Security Check-up — Installing Firewall and Creating an SSH User

This guide is written with a clean server in mind. We have a fresh Ubuntu 20.04 install and logged in as root.

🌟 Let’s start with some updates

apt update & apt upgrade

Change passwords (if needed)

passwd

Install firewall

apt install ufw

Add block/allow list

ufw deny to 10.0.0.0/8
ufw deny from 10.0.0.0/8
ufw deny to 172.0.0.0/24
ufw deny from 172.0.0.0/24
ufw deny to 172.16.0.0/12
ufw deny from 172.16.0.0/12
ufw deny to 192.168.0.0/16
ufw deny from 192.168.0.0/16
ufw deny to 100.64.0.0/10
ufw deny from 100.64.0.0/10
ufw deny to 169.254.0.0/16
ufw deny from 169.254.0.0/16
ufw deny out from any to 10.0.0.0/8
ufw deny out from any to 172.16.0.0/12
ufw deny out from any to 192.168.0.0/16
ufw deny out from any to 100.64.0.0/10
ufw deny out from any to 198.18.0.0/15
ufw deny out from any to 169.254.0.0/16
ufw allow 30321
ufw allow 22

Enable firewall

ufw enable

Check firewall status

ufw status

😎Everything looks okay? Let’s move on to the next step

Install fail2ban

apt-get install -y fail2ban

Copy config to local file

cp /etc/fail2ban/jail.conf /etc/fail2ban/jail.local

Edit jail file

nano /etc/fail2ban/jail.local

Config example

[sshd]# To use more aggressive sshd modes set filter parameter "mode" in jail.local:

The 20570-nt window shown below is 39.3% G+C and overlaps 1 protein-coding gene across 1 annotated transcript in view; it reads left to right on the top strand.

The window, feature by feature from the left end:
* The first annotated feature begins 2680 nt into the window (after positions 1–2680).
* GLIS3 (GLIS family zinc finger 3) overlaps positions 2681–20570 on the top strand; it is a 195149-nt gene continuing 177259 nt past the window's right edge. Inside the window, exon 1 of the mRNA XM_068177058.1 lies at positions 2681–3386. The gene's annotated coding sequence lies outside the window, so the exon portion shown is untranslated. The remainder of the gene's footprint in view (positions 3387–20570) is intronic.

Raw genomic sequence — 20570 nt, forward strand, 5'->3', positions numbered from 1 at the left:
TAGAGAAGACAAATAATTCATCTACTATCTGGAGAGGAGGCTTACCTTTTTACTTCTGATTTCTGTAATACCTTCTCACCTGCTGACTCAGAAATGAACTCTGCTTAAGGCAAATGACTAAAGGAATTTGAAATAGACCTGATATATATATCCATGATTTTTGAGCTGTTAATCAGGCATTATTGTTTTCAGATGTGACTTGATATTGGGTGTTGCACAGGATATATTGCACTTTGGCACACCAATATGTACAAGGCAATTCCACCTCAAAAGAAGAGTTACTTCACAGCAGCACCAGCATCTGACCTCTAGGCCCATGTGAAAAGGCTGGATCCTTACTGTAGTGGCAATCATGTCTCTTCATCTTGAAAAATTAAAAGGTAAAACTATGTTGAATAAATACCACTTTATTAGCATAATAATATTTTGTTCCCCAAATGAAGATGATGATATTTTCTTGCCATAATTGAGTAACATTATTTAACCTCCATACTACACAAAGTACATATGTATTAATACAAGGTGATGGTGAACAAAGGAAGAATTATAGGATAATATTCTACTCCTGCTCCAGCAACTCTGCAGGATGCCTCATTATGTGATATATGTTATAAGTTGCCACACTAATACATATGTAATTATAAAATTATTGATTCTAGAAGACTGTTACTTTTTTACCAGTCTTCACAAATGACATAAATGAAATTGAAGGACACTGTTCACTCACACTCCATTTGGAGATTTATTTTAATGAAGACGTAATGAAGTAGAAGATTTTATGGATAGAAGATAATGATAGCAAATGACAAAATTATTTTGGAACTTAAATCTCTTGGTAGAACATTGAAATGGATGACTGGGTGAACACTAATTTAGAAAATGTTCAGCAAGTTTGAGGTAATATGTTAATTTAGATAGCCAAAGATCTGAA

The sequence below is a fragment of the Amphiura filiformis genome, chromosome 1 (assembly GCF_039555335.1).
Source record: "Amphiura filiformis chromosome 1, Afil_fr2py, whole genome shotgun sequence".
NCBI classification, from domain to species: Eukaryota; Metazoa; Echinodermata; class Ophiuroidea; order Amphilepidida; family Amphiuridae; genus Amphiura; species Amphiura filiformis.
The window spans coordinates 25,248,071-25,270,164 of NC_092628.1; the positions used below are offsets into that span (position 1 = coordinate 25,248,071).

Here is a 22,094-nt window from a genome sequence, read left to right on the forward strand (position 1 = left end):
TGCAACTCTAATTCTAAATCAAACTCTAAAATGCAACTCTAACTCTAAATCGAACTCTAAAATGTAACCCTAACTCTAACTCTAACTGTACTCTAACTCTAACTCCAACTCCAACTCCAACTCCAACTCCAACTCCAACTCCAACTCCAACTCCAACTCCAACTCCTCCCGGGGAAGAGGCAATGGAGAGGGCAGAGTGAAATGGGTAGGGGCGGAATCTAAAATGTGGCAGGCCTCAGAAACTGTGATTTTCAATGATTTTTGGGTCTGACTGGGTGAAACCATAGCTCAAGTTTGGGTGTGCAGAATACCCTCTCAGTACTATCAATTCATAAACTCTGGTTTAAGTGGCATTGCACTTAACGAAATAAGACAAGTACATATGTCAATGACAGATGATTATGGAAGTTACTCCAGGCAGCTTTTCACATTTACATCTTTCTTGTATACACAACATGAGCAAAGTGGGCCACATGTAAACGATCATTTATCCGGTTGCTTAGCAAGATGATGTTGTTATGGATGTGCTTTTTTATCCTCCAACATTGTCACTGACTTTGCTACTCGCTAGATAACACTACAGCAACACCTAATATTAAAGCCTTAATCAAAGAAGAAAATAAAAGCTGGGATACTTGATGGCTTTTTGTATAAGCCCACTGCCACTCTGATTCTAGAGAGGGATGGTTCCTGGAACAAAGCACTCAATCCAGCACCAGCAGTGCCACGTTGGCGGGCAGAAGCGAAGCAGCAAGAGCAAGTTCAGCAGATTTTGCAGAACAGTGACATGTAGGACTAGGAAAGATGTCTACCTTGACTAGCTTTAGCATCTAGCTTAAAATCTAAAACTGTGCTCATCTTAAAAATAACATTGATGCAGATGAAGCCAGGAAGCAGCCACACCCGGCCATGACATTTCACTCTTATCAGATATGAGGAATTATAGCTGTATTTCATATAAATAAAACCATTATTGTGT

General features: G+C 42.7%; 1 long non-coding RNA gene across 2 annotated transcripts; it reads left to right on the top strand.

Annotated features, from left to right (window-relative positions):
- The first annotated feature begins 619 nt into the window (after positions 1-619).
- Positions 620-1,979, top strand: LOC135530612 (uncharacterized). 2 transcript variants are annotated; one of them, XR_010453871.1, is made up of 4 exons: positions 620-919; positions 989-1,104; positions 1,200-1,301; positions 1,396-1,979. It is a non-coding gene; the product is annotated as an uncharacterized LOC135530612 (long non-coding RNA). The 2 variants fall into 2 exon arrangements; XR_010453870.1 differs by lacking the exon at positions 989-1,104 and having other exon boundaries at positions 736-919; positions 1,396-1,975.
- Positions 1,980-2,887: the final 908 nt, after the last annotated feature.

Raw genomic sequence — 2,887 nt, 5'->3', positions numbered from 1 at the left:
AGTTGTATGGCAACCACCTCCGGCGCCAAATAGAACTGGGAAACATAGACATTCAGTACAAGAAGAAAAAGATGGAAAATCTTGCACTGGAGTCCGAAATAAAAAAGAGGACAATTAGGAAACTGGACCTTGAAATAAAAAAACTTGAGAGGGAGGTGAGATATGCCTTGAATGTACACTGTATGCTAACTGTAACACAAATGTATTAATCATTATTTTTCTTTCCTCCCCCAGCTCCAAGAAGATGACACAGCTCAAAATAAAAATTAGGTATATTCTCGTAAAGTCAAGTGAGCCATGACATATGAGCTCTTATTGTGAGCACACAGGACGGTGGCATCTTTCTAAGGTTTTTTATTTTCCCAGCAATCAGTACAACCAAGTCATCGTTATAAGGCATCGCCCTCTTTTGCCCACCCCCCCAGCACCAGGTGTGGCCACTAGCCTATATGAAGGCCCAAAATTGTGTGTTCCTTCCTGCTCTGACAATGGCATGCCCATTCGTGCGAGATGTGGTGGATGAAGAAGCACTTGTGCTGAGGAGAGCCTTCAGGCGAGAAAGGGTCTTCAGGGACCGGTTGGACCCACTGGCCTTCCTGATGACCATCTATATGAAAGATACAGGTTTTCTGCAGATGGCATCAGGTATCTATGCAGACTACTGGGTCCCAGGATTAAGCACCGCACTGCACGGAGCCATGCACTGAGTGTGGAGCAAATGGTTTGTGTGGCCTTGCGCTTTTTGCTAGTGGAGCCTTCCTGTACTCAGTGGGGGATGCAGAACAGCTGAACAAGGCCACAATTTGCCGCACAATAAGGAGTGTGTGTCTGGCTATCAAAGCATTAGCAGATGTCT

# normal (default), ddos, extra or aggressive (combines all).
# See "tests/files/logs/sshd" or "filter.d/sshd.conf" for usage example and det>
#mode = normal
enabled = true
maxretry = 5
findtime = 1d
bantime = 4w
ignoreip = 127.0.0.1/8 add.your.ip.here
port = ssh
logpath = %(sshd_log)s
backend = %(sshd_backend)s

📍Example

🪄 Use CTRL-X to quit, press Y and ENTER to confirm

Start and enable fail2ban

systemctl start fail2ban
systemctl enable fail2ban

💡 Now, it’s time to create a sudo user

Add sudo user

adduser username

Give permissions

usermod -aG sudo username

Log into sudo user

su - username

Create ssh user

sudo adduser sshexample(replace with desired name)

Give permissions

sudo usermod -aG ssh sshexample

Make ssh user folder

sudo mkdir -p "/home/sshexample/.ssh"

Add permissions to ssh user folder

sudo chmod 0700 "/home/sshexample/.ssh"

Take ownership of ssh user folder

sudo chown "sshexample:sshexample" "/home/sshexample/.ssh"

Create authorized keys file and add your ssh key

sudo nano "/home/sshexample/.ssh/authorized_keys"

COPY/PASTE YOUR SSH KEY (See example below, generated in Puttygen:)

CTRL-X to quit, press Y and ENTER to confirm

Take ownership of authorized keys file

sudo chown "sshexample:sshexample" "/home/sshexample/.ssh/authorized_keys"

Add permissions to authorized keys file

sudo chmod 0600 "/home/sshexample/.ssh/authorized_keys"

Edit ssh settings

sudo nano /etc/pam.d/sshd

Comment out this line with #

#@include common-auth

CTRL-X to quit, press Y and ENTER to confirm

Edit ssh config

sudo nano /etc/ssh/sshd_config

Edit/uncomment (remove #) these lines

Port 22
PermitRootLogin no (optional)
PasswordAuthentication no
UsePAM yes

🌟 Suggested configuration of ssh

Add this line at the end

AuthenticationMethods publickey

CTRL-X to quit, press Y and ENTER to confirm

Restart ssh

sudo service sshd restart

🚫WARNING🚫

📍 If it’s not working, retrace your steps and see what went wrong, otherwise continue on to the next part.

Switch to root and reboot

sudo su
reboot

Our MAP Protocol community has also contributed to this piece. 💙 Huge thanks to the community!

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